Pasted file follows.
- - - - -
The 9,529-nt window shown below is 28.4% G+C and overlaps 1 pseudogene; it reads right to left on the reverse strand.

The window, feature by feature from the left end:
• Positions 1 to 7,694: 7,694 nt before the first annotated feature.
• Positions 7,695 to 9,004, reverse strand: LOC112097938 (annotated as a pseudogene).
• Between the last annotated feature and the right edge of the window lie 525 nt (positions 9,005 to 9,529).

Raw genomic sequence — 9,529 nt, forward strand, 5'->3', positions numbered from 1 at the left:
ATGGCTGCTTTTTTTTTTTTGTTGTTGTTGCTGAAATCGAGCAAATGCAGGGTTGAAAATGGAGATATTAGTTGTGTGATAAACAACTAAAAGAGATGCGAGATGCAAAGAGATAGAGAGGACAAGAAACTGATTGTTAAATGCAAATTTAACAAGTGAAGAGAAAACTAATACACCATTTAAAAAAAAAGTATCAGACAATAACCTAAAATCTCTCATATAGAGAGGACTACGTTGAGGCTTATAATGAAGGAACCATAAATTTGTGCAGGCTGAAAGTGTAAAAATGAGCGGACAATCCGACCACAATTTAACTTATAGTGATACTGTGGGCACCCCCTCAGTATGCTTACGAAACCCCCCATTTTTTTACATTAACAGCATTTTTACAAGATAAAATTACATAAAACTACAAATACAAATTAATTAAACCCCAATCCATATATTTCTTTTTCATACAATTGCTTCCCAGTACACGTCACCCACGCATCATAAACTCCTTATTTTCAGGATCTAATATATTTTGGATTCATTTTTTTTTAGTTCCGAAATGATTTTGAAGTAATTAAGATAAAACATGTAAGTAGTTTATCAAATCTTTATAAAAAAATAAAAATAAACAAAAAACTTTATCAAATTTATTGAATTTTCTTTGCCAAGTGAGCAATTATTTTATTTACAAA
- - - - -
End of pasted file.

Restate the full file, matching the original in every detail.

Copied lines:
The 9,529-nt window shown below is 28.4% G+C and overlaps 1 pseudogene; it reads right to left on the reverse strand.

The window, feature by feature from the left end:
• Positions 1 to 7,694: 7,694 nt before the first annotated feature.
• Positions 7,695 to 9,004, reverse strand: LOC112097938 (annotated as a pseudogene).
• Between the last annotated feature and the right edge of the window lie 525 nt (positions 9,005 to 9,529).

Raw genomic sequence — 9,529 nt, forward strand, 5'->3', positions numbered from 1 at the left:
ATGGCTGCTTTTTTTTTTTTGTTGTTGTTGCTGAAATCGAGCAAATGCAGGGTTGAAAATGGAGATATTAGTTGTGTGATAAACAACTAAAAGAGATGCGAGATGCAAAGAGATAGAGAGGACAAGAAACTGATTGTTAAATGCAAATTTAACAAGTGAAGAGAAAACTAATACACCATTTAAAAAAAAAGTATCAGACAATAACCTAAAATCTCTCATATAGAGAGGACTACGTTGAGGCTTATAATGAAGGAACCATAAATTTGTGCAGGCTGAAAGTGTAAAAATGAGCGGACAATCCGACCACAATTTAACTTATAGTGATACTGTGGGCACCCCCTCAGTATGCTTACGAAACCCCCCATTTTTTTACATTAACAGCATTTTTACAAGATAAAATTACATAAAACTACAAATACAAATTAATTAAACCCCAATCCATATATTTCTTTTTCATACAATTGCTTCCCAGTACACGTCACCCACGCATCATAAACTCCTTATTTTCAGGATCTAATATATTTTGGATTCATTTTTTTTTAGTTCCGAAATGATTTTGAAGTAATTAAGATAAAACATGTAAGTAGTTTATCAAATCTTTATAAAAAAATAAAAATAAACAAAAAACTTTATCAAATTTATTGAATTTTCTTTGCCAAGTGAGCAATTATTTTATTTACAAA